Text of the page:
Mystery 1928 Olympic Art Competitors

Today on Oldest Olympians we wanted to cover a slightly more obscure topic: mystery art competitors from the 1928 Amsterdam Olympics. The art competitions at the Olympic Games are a topic that is rarely touched upon, although it has been garnering more attention in recent years. There have been great strides made in connecting artists, writers, and musicians to their Olympic participation, but some remain elusive. As you might imagine, information on these individuals is scarce, if we know anything at all, and thus we will be covering these competitors only briefly and only those that are possibly (albeit extremely unlikely) to be alive.

Of the six individuals that we wish to mention today, only one was an architect: Pierre Souziff of France. Souziff entered his work “Une piscine” into the architectural competition, but as only medal winners were assigned to a specific category of the competition, he is listed among the “further entries” to the event. In searches, his name appears only in connection to the Olympics, suggesting that it was either a pseudonym or there is some error in spelling.

Of the remaining five competitors, we have full names for at least two of them. The first, Simon Frey of Switzerland, submitted the work “Sporting” into the Instrumental and Chamber Music event, a competition in which no medal was awarded. Unfortunately, Frey has the opposite problem of Souziff – his name is so common that we have been unable to identify an individual who can be linked to the Olympic submission. The second is Willy Favez, also of Switzerland, who submitted “Le Combat” (“The Fight”) to literature’s lyric works competition, but did not receive a medal. There is a Swiss Willy Favez born in 1898 who died in 1966, but we know of nothing that would tie him to the Olympian.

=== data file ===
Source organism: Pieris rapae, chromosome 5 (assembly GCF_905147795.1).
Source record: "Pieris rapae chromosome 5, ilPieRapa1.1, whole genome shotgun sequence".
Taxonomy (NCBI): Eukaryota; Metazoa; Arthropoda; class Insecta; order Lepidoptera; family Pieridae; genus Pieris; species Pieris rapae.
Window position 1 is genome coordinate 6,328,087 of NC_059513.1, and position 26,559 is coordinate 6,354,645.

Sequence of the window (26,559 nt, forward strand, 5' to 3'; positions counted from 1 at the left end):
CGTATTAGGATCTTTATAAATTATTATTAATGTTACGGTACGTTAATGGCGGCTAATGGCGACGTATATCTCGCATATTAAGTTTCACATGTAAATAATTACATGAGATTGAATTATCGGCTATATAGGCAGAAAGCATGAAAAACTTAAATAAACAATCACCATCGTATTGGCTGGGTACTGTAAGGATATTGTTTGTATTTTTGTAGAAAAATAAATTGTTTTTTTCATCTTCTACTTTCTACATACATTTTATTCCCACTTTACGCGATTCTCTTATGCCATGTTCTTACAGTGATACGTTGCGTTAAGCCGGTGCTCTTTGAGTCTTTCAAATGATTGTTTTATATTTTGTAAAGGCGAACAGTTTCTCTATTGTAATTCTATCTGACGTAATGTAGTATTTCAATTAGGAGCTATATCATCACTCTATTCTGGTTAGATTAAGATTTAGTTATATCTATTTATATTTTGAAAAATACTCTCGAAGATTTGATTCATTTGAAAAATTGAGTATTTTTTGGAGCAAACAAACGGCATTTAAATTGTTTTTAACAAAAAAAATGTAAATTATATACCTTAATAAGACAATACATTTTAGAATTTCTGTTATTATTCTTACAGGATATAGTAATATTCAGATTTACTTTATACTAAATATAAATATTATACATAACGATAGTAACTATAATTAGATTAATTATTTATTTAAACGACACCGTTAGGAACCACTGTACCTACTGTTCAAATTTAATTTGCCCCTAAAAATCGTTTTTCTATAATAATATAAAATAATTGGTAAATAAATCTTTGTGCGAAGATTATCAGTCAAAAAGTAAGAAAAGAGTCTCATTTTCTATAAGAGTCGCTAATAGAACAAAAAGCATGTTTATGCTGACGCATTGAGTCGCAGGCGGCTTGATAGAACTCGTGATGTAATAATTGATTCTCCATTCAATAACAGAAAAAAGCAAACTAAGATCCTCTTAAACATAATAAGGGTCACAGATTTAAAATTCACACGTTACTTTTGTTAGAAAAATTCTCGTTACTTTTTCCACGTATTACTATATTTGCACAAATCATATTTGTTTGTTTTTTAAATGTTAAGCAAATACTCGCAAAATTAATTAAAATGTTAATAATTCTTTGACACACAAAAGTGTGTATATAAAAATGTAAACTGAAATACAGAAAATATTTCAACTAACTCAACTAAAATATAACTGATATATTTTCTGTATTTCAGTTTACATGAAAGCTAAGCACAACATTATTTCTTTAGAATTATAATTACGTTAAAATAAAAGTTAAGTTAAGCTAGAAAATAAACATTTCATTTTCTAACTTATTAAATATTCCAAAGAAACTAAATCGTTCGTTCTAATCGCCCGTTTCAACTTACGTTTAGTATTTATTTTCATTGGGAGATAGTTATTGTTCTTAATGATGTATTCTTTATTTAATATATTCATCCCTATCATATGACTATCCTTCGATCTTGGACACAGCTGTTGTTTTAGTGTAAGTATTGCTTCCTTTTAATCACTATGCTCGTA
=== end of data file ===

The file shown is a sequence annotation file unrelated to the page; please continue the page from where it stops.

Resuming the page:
Two more of our mystery competitors also competed in the lyric works event. H. J. Ken of Austria submitted “Siegeskränze” (“Victory Wreaths”), but without more than initials, we have been unable to identify anything more about him. For the second, Voittout of Switzerland, we lack even initials and suspect that “Voittout” is a pseudonym. His submission for this competition was “La Défaite” (“The Defeat”), but he also competed in dramatic and epic works, with “Conflits Sportives” (“Sporting Conflicts”) and “Jarrets d’Acier” (“Ankle Joints of Steel”) respectively. The French director and cinematographer of educational shorts Edmond Floury (1887 – 1959) went by the pseudonym Voittout, but we have been unable to establish a definite connection between him and the Olympian.

The final individual on our list is B. Bosserdet of Switzerland, who submitted “Trilogie sur la Musique du Mouvement” (“Trilogy on the Music of Movement”) to music’s Compositions for Orchestra event. In this event, only one medal, bronze, was distributed, to Danish composer Rudolf Simonsen. Again, we know nothing about Bosserdet, and it is possible that his name is misspelled or a pseudonym.

That is all we have for today; an unfortunately undecorated blog entry for a post about art competitions! Nonetheless, we will return soon with a new topic and hope that you will join us!

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